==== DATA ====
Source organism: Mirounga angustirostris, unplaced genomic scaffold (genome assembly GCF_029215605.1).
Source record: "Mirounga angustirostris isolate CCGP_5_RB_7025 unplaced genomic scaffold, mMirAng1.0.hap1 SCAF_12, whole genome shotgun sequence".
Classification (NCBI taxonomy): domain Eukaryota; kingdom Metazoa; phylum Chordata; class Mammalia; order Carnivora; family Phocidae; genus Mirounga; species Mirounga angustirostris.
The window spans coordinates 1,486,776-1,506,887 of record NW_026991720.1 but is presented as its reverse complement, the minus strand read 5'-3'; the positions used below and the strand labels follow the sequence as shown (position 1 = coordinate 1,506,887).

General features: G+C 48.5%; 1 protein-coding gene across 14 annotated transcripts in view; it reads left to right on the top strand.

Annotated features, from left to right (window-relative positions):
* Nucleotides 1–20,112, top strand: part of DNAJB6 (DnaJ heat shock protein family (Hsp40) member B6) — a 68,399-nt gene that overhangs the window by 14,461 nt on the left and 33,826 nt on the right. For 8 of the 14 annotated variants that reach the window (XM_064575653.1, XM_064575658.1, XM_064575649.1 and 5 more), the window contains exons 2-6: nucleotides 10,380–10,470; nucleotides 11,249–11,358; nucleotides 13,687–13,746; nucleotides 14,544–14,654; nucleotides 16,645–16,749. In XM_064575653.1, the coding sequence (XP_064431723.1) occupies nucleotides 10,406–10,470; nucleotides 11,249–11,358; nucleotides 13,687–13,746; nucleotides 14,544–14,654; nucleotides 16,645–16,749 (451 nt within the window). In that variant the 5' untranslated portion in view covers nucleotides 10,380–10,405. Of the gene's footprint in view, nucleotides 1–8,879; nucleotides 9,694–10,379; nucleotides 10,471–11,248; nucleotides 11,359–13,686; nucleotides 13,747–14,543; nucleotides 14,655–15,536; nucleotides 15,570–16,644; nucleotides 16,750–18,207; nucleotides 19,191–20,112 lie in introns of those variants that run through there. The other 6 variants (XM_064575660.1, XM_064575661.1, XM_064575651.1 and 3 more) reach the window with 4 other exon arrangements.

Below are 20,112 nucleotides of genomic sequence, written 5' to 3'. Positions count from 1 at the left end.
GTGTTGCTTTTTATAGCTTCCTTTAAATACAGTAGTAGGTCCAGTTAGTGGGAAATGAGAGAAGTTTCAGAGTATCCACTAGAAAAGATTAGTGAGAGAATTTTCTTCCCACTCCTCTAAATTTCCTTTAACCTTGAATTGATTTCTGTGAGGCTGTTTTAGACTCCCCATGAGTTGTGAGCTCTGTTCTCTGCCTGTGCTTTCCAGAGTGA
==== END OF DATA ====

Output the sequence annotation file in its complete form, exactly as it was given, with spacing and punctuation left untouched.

Source organism: Mirounga angustirostris, unplaced genomic scaffold (genome assembly GCF_029215605.1).
Source record: "Mirounga angustirostris isolate CCGP_5_RB_7025 unplaced genomic scaffold, mMirAng1.0.hap1 SCAF_12, whole genome shotgun sequence".
Classification (NCBI taxonomy): domain Eukaryota; kingdom Metazoa; phylum Chordata; class Mammalia; order Carnivora; family Phocidae; genus Mirounga; species Mirounga angustirostris.
The window spans coordinates 1,486,776-1,506,887 of record NW_026991720.1 but is presented as its reverse complement, the minus strand read 5'-3'; the positions used below and the strand labels follow the sequence as shown (position 1 = coordinate 1,506,887).

General features: G+C 48.5%; 1 protein-coding gene across 14 annotated transcripts in view; it reads left to right on the top strand.

Annotated features, from left to right (window-relative positions):
* Nucleotides 1–20,112, top strand: part of DNAJB6 (DnaJ heat shock protein family (Hsp40) member B6) — a 68,399-nt gene that overhangs the window by 14,461 nt on the left and 33,826 nt on the right. For 8 of the 14 annotated variants that reach the window (XM_064575653.1, XM_064575658.1, XM_064575649.1 and 5 more), the window contains exons 2-6: nucleotides 10,380–10,470; nucleotides 11,249–11,358; nucleotides 13,687–13,746; nucleotides 14,544–14,654; nucleotides 16,645–16,749. In XM_064575653.1, the coding sequence (XP_064431723.1) occupies nucleotides 10,406–10,470; nucleotides 11,249–11,358; nucleotides 13,687–13,746; nucleotides 14,544–14,654; nucleotides 16,645–16,749 (451 nt within the window). In that variant the 5' untranslated portion in view covers nucleotides 10,380–10,405. Of the gene's footprint in view, nucleotides 1–8,879; nucleotides 9,694–10,379; nucleotides 10,471–11,248; nucleotides 11,359–13,686; nucleotides 13,747–14,543; nucleotides 14,655–15,536; nucleotides 15,570–16,644; nucleotides 16,750–18,207; nucleotides 19,191–20,112 lie in introns of those variants that run through there. The other 6 variants (XM_064575660.1, XM_064575661.1, XM_064575651.1 and 3 more) reach the window with 4 other exon arrangements.

Below are 20,112 nucleotides of genomic sequence, written 5' to 3'. Positions count from 1 at the left end.
GTGTTGCTTTTTATAGCTTCCTTTAAATACAGTAGTAGGTCCAGTTAGTGGGAAATGAGAGAAGTTTCAGAGTATCCACTAGAAAAGATTAGTGAGAGAATTTTCTTCCCACTCCTCTAAATTTCCTTTAACCTTGAATTGATTTCTGTGAGGCTGTTTTAGACTCCCCATGAGTTGTGAGCTCTGTTCTCTGCCTGTGCTTTCCAGAGTGA